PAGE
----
NASA SBIR 2009 Solicitation


PROPOSAL NUMBER: 09-1 A2.05-9389
SUBTOPIC TITLE: Aerodynamics
PROPOSAL TITLE: Uncertainty Quantification for Production Navier-Stokes Solvers

SMALL BUSINESS CONCERN (Firm Name, Mail Address, City/State/Zip, Phone)
Combustion Research and Flow Technology
6210 Keller's Church Road
Pipersville, PA 18947 - 2010
(215) 766-1520

PRINCIPAL INVESTIGATOR/PROJECT MANAGER (Name, E-mail, Mail Address, City/State/Zip, Phone)
Peter A. Cavallo
6210 Keller's Church Rd.
Pipersville, PA 18947 - 1020
(215) 766-1520 Extension :18

Estimated Technology Readiness Level (TRL) at beginning and end of contract:
Begin: 3
End: 4

TECHNICAL ABSTRACT (Limit 2000 characters, approximately 200 words)
Solution errors are inherent in any Computational Fluid Dynamics (CFD) simulation. Systematic identification, reduction, and control of these various error sources is crucial if the results of CFD simulations are to be trusted for design and performance assessment of air vehicles. While grid refinement studies may verify the spatial accuracy of a solution, these studies are generally laborious and time intensive. Continued development of a standalone Error Transport Equation (ETE) solver is proposed. The proposed program exploits an existing mesh adaptation and error quantification package, CRISP CFDREG, which currently interfaces with meshes and solutions from the NASA unstructured Navier-Stokes solvers FUN3D and USM3D. The Phase I effort will explore the use of ETE methodology with these production Navier-Stokes solvers as well as the popular structured grid code OVERFLOW. Improvements in error prediction for aerodynamic coefficients will be sought. In addition, the proposed program will address uncertainty quantification for turbulence models commonly used in computational aerodynamics applications. The ETE solver provides a promising, viable path for reliable error quantification and solution verification. This tool will provide numerical error bars, quantifiable levels of uncertainty in both local and globally integrated variables, for use in computational aerodynamics and other applications.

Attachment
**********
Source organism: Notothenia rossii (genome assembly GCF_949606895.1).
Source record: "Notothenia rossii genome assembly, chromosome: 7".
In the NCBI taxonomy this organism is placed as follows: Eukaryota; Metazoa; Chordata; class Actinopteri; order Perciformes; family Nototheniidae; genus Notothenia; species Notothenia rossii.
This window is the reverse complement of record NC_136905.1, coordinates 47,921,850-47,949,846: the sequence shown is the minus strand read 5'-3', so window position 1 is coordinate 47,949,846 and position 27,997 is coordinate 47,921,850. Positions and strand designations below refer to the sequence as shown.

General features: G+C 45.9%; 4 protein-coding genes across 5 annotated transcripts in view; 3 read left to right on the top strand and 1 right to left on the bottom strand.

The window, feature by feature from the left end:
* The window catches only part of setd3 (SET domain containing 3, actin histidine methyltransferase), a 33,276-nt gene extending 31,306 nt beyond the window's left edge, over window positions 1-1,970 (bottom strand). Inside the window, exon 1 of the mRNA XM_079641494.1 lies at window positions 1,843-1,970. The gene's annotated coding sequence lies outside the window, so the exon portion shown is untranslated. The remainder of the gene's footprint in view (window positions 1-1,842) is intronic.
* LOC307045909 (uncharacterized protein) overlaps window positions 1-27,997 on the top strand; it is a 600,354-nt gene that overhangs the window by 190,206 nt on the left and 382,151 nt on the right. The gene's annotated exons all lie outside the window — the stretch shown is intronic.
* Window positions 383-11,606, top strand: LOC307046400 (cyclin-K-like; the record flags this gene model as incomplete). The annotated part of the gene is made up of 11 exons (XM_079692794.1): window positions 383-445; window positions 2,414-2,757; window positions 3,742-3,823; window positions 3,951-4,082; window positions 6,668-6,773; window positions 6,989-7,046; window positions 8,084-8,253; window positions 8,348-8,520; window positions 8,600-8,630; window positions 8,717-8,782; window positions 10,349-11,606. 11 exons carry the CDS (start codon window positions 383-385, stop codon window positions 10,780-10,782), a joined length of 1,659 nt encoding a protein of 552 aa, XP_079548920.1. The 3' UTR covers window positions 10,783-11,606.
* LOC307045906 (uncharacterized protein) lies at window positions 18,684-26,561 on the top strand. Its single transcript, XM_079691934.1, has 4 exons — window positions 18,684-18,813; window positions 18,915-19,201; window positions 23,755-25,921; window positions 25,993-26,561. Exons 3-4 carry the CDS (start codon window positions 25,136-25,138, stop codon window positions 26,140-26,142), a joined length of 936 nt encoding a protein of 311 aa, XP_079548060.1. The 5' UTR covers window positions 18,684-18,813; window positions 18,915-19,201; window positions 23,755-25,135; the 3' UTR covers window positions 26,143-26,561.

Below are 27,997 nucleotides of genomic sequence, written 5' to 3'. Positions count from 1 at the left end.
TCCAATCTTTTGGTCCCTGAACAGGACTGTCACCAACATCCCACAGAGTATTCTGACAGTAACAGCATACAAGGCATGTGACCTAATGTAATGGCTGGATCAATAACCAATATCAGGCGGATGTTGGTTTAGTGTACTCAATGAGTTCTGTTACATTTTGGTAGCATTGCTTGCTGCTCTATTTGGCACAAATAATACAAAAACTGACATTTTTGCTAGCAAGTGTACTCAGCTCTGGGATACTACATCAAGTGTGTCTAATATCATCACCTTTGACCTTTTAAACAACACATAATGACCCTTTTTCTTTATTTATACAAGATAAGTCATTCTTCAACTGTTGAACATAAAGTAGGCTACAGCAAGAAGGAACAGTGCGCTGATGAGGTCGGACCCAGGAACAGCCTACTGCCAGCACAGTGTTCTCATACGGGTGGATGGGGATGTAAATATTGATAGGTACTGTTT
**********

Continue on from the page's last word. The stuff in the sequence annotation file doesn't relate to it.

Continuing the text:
POTENTIAL NASA COMMERCIAL APPLICATIONS (Limit 1500 characters, approximately 150 words)
The proposed research is directly relevant to the application of CFD analysis to air vehicles of current and future interest to NASA. CFD simulations are playing an increasing role in air vehicle analysis and design assessment, and numerical predictions often supplement the databases obtained in ground and flight tests. The proposed research will impact the use of CFD analysis tools by NASA personnel in verifying the accuracy of force and moment predictions, surface pressures, heat flux distributions, etc., providing numerical error bars and certifiable confidence levels. As the research effort addresses fundamental issues in numerical simulation accuracy, numerous applications of interest to NASA exist. Potential applications of the proposed error quantification research include simulation of launch vehicles, planetary re-entry capsules, attitude control jets, liquid fuel feed systems, etc.

POTENTIAL NON-NASA COMMERCIAL APPLICATIONS (Limit 1500 characters, approximately 150 words)
NASA-developed CFD codes are heavily used by a number of private companies and organizations within the aerospace and defense industries. Engineers at these corporations and government laboratories rely on the accuracy of NASA CFD tools in the development of small business jets, commercial airliners, and next generation fighter aircraft. Error quantification is a necessity widely recognized by this community. To date, research in error quantification has largely been limited to academic research groups and government laboratories, and no commercially available package for error quantification and reduction currently exists. This offers a unique opportunity to assume the leading role as the first player in the market for such software. Outside of the aerospace and defense sectors, the proposed error quantification research finds ready application in the areas of biofluid flows, automobile engines, power generation and turbomachinery, chemical processing, etc.

NASA's technology taxonomy has been developed by the SBIR-STTR program to disseminate awareness of proposed and awarded R/R&D in the agency. It is a listing of over 100 technologies, sorted into broad categories, of interest to NASA.

Simulation Modeling Environment
Software Tools for Distributed Analysis and Simulation

Form Generated on 09-18-09 10:14